For Marcuse, the fact that liberal democracies made tolerance an absolute virtue posed a problem. If society includes two groups, one powerful and one weak, then tolerating the ideas of both will mean that the voice and influence of the strong will always be greater. To treat the arguments of both sides with equal respect “mainly serves the protection and preservation of a repressive society.” That is why, for Marcuse, tolerance is antithetical to genuine democracy and thus “repressive.”

He proposes that we practice what he calls a “liberating” or “discriminating” tolerance. He is quite clear about what he means: “tolerance against movements from the Right, and tolerance of movements from the Left.” Otherwise the majority, even if deluded by false consciousness, will always beat back efforts at necessary change. The only way to build a “subversive majority,” he writes, is to refuse to give ear to those on the wrong side. The wrong is specified only in part, but Marcuse has in mind particularly capitalism and inequality.

Opening the minds of the majority by pressing one message and burdening another “may require apparently undemocratic means.” But the forces of power are so entrenched that to do otherwise — to tolerate the intolerable — is to leave authority in the hands of those who will deny equality to the workers and to minorities. That is why tolerance, unless it discriminates, will always be repressive.

Marcuse is quite clear that the academy must also swallow the tough medicine he prescribes: “Here, too, in the education of those who are not yet maturely integrated, in the mind of the young, the ground for liberating tolerance is still to be created.”

Today’s campus downshouters, whether they have read Marcuse or not, have plainly undertaken his project. Probably they believe that their protests will genuinely hasten a better world. They are mistaken. Their theory possesses the same weakness as his. They presume to know the truth, to know it with such certainty that they are comfortable — indeed enthusiastic — at the notion of shutting down debate on the propositions they hold dear.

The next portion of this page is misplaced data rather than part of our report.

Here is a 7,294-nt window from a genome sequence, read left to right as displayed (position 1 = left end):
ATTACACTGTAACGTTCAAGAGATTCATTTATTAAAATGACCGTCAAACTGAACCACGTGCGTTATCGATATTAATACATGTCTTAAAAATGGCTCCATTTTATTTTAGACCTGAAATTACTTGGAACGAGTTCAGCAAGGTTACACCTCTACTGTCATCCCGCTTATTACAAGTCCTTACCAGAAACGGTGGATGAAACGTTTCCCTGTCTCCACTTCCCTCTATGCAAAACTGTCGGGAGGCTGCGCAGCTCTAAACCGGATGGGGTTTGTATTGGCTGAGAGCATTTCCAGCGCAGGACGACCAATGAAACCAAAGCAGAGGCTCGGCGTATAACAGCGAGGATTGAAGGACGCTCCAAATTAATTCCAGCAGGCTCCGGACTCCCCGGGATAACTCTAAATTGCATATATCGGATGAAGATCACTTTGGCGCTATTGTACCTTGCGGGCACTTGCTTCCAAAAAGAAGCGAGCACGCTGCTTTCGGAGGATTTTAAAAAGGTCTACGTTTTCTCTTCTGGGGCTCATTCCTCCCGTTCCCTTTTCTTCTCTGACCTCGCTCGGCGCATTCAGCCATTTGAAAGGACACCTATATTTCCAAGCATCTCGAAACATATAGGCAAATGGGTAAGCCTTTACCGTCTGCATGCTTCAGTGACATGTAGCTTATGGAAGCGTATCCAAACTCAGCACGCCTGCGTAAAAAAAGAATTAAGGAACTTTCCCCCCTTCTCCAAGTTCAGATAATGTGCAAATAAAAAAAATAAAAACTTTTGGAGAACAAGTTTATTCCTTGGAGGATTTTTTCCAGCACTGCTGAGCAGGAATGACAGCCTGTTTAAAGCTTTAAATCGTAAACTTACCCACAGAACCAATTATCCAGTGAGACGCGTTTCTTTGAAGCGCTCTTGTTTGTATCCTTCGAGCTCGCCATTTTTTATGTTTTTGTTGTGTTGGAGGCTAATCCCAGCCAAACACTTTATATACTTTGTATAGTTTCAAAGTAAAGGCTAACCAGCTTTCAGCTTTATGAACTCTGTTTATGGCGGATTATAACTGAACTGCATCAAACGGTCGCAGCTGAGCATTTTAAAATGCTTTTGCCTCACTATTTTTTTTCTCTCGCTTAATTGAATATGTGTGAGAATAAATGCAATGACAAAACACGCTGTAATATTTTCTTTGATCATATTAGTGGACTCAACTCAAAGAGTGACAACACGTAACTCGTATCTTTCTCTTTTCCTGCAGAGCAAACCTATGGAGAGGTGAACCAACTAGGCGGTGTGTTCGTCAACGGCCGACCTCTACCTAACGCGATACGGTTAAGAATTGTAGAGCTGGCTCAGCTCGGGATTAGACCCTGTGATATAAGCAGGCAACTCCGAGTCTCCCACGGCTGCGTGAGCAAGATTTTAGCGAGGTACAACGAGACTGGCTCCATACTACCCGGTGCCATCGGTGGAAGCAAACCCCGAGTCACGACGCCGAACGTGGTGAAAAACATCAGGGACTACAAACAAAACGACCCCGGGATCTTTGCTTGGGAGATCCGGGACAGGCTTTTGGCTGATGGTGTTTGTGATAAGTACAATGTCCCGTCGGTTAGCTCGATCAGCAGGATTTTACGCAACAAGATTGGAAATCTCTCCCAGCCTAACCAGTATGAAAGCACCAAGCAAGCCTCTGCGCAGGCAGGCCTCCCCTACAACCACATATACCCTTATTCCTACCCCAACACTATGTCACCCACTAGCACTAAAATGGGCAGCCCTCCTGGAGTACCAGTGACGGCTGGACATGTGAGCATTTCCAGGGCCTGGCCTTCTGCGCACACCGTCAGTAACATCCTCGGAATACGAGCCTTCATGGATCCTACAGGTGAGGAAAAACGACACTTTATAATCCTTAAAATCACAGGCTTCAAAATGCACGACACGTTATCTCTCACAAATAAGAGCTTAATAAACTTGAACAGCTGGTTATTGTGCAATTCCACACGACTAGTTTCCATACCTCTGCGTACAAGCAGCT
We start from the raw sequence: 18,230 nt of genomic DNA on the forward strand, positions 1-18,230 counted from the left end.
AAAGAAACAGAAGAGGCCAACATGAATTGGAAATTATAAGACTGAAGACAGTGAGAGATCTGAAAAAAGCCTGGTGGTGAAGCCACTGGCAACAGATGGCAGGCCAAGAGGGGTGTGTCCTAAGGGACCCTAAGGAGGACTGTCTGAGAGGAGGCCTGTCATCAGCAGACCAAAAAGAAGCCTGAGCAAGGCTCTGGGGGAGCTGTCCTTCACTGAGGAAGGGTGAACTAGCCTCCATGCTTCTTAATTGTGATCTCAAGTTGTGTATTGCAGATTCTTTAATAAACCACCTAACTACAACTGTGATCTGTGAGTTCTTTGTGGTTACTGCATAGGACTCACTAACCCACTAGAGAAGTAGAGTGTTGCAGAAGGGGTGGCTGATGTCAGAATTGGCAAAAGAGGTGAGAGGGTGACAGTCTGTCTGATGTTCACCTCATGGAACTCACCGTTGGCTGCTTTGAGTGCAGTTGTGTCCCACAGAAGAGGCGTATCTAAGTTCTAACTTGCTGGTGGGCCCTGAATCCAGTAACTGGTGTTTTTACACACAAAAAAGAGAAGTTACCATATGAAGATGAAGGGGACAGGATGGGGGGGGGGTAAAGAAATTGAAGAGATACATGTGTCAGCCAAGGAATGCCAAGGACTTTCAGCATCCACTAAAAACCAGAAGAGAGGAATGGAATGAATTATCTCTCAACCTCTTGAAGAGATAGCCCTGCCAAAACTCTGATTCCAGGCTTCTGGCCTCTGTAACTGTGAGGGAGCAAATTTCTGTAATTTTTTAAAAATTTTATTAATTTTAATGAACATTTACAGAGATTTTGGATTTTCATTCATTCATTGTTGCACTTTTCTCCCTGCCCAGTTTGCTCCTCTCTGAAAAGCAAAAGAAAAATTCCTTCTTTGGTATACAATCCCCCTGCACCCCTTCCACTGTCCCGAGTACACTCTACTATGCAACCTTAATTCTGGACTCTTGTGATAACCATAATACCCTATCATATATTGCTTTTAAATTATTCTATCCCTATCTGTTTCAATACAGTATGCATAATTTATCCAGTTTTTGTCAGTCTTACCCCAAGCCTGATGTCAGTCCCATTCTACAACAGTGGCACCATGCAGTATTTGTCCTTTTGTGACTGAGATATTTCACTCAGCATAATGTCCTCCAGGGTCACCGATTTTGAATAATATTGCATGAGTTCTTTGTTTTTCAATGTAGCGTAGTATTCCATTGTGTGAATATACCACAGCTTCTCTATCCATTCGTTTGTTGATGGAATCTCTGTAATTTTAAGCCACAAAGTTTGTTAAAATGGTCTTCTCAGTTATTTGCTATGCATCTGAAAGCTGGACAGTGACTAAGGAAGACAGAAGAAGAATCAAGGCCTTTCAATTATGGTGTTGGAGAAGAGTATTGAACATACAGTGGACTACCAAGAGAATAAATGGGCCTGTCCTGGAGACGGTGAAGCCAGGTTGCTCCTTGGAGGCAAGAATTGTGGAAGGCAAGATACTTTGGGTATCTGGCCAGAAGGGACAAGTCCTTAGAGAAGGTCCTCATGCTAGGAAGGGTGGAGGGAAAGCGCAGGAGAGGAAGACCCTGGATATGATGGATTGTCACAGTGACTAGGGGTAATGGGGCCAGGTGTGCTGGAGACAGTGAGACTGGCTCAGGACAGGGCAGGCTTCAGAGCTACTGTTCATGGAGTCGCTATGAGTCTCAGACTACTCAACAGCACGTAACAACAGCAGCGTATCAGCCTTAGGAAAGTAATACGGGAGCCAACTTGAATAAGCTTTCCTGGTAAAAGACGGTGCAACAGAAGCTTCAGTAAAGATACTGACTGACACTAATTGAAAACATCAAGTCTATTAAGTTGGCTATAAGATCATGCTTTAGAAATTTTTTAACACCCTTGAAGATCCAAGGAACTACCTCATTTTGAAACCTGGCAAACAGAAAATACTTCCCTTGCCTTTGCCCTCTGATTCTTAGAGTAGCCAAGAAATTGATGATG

Excellent articles, but the main thing we must remember is this: Without free speech, there is simply no freedom. How can one have what one cannot describe?

Steve also informs us that The Economist has some questions about that disgraceful episode at Middlebury.

Mr. Murray is left to worry about academic freedom and to note that many of his assailants resembled figures from “a film of brownshirt rallies.” Middlebury’s agitators might ask themselves how a man whose work they regard as racist acquired the right to compare them to fascists. Students everywhere should wonder how free speech, a central liberal value, is instead becoming the banner of conservatives.

Of course, anybody with two brain cells to rub together knows perfectly well that those who shut down such events don’t really resemble “a film of brownshirt rallies.” They simply are fascists, the characters portrayed in those films.

Over at History News Network, an article contains short reviews of four books that are on our topic today, I haven’t read them so can neither agree nor disagree, but the tone of the article is quite balanced and interesting.

This article concerns these four books

● Frank Furedi, What’s Happened to the University?  A Sociological Exploration of Its Infantilisation (Routledge, 2017)

● Claire Fox, ‘I Find that Offensive!’ (Biteback Publishing, 2016)

●  Jonathan Zimmerman, Campus Politics:  What Everyone Needs to Know (Oxford University Press, 2016)

●  Campus Speech in Crisis:  What the Yale Experience Can Teach America, Introduction by Nathaniel A.G. Zelinsky (Encounter Books, 2016).

Throughout American history, every genuinely progressive reform movement has found free speech to be its friend.  This is notably true of the abolitionist movement and then the civil rights movement.  And it has been especially true of student movements—most prominently, the aptly-named Free Speech Movement at Berkeley in 1964.  Nowadays, however, in the words of more than one observer, students seem not to want freedom of speech but freedom from speech.  How and why did this come about?  And what does it mean?  The four books reviewed here offer some answers.